Clinton to Fannie in 1999: Down payments are overrated

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I was recently reading the original announcement of Fannie Mae easing credit in 1999 published by the Times. How did this affect real home prices? I took Robert Shiller's home pricing data that he has going back to 1890 (this just shows from 1960), and every time the real home prices go 5% or above, growth slows in the next year.  It almost seems as if there is a barrier that stops home prices from going above 5% for more than one year.

However, in 1999, Fannie Mae started subprime lending.  In that year, subprime lending increased dramatically.  It seemed in 2000, that home price growth would again slow down, however, with the increase in subprime mortgage lending, homeownership was pushed to the point where everyone qualified.  Home price increased, and investors piled on.  Fannie Mae and Freddie Mac together bought up over 50% of the loans in the secondary, so the effect is not trivial. 

When reading the press release from Sept 29, 1999, the story hits home so hard it is almost comical.  This story is from Sept 29, 1999(See
Fannie Mae, the nation's biggest underwriter of home mortgages, has been under increasing pressure from the Clinton Administration to expand mortgage loans among low and moderate income people and felt pressure from stock holders to maintain its phenomenal growth in profits.

''Fannie Mae has expanded home ownership for millions of families in the 1990's by reducing down payment requirements,'' said Franklin D. Raines, Fannie Mae's chairman and chief executive officer. ''Yet there remain too many borrowers whose credit is just a notch below what our underwriting has required who have been relegated to paying significantly higher mortgage rates in the so-called subprime market.''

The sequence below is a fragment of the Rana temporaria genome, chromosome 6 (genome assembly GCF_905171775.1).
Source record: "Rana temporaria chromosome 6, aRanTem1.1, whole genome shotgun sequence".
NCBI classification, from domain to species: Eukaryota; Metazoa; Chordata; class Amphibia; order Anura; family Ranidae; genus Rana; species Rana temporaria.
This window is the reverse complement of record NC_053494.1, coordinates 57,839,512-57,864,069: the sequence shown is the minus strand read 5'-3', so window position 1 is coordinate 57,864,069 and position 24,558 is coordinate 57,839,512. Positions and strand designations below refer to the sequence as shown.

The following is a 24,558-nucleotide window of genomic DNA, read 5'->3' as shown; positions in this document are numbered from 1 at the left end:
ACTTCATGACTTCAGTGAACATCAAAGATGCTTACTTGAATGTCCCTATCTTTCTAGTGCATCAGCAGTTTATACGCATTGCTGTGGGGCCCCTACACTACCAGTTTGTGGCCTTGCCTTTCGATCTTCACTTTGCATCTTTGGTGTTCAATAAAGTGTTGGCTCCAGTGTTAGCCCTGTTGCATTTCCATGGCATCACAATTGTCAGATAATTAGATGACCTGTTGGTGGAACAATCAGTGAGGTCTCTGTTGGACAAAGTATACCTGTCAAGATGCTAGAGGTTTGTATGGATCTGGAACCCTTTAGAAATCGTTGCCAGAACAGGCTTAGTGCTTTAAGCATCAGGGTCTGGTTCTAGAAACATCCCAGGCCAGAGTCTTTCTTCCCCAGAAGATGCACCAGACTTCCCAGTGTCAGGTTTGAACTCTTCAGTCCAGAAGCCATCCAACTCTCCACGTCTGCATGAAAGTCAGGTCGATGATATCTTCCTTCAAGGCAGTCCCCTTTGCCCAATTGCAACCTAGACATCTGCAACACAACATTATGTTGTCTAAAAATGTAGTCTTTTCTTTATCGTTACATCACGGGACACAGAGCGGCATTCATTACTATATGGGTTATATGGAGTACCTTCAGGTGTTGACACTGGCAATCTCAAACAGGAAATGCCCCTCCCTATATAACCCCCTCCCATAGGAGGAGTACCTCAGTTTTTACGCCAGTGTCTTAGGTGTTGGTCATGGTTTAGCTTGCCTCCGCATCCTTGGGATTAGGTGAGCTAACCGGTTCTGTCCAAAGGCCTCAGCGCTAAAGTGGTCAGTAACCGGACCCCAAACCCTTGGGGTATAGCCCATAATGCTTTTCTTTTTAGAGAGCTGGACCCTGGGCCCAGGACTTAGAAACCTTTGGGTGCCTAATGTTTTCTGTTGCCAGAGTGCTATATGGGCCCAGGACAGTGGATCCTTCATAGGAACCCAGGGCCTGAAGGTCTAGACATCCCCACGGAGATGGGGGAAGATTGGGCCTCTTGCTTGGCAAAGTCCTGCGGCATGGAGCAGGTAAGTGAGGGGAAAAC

Fannie Mae [officials] ... add that the move is intended in part to increase the number of minority and low income home owners who tend to have worse credit ratings than non-Hispanic whites.  In July, the Department of Housing and Urban Development proposed that by the year 2001, 50 percent of Fannie Mae's and Freddie Mac's portfolio be made up of loans to low and moderate-income borrowers. Last year, 44 percent of the loans Fannie Mae purchased were from these groups.
...Fannie Mae is taking on significantly more risk, which may not pose any difficulties during flush economic times. But the government-subsidized corporation may run into trouble in an economic downturn, prompting a government rescue similar to that of the savings and loan industry in the 1980's.
''this is another thrift industry growing up around us,'' said Peter Wallison a resident fellow at the American Enterprise Institute. ''If they fail, the government will have to step up and bail them out the way it stepped up and bailed out the thrift industry.''
Funny, except for the fact that the world is reeling in economic chaos, but what are we to expect when politics trumps prudence.


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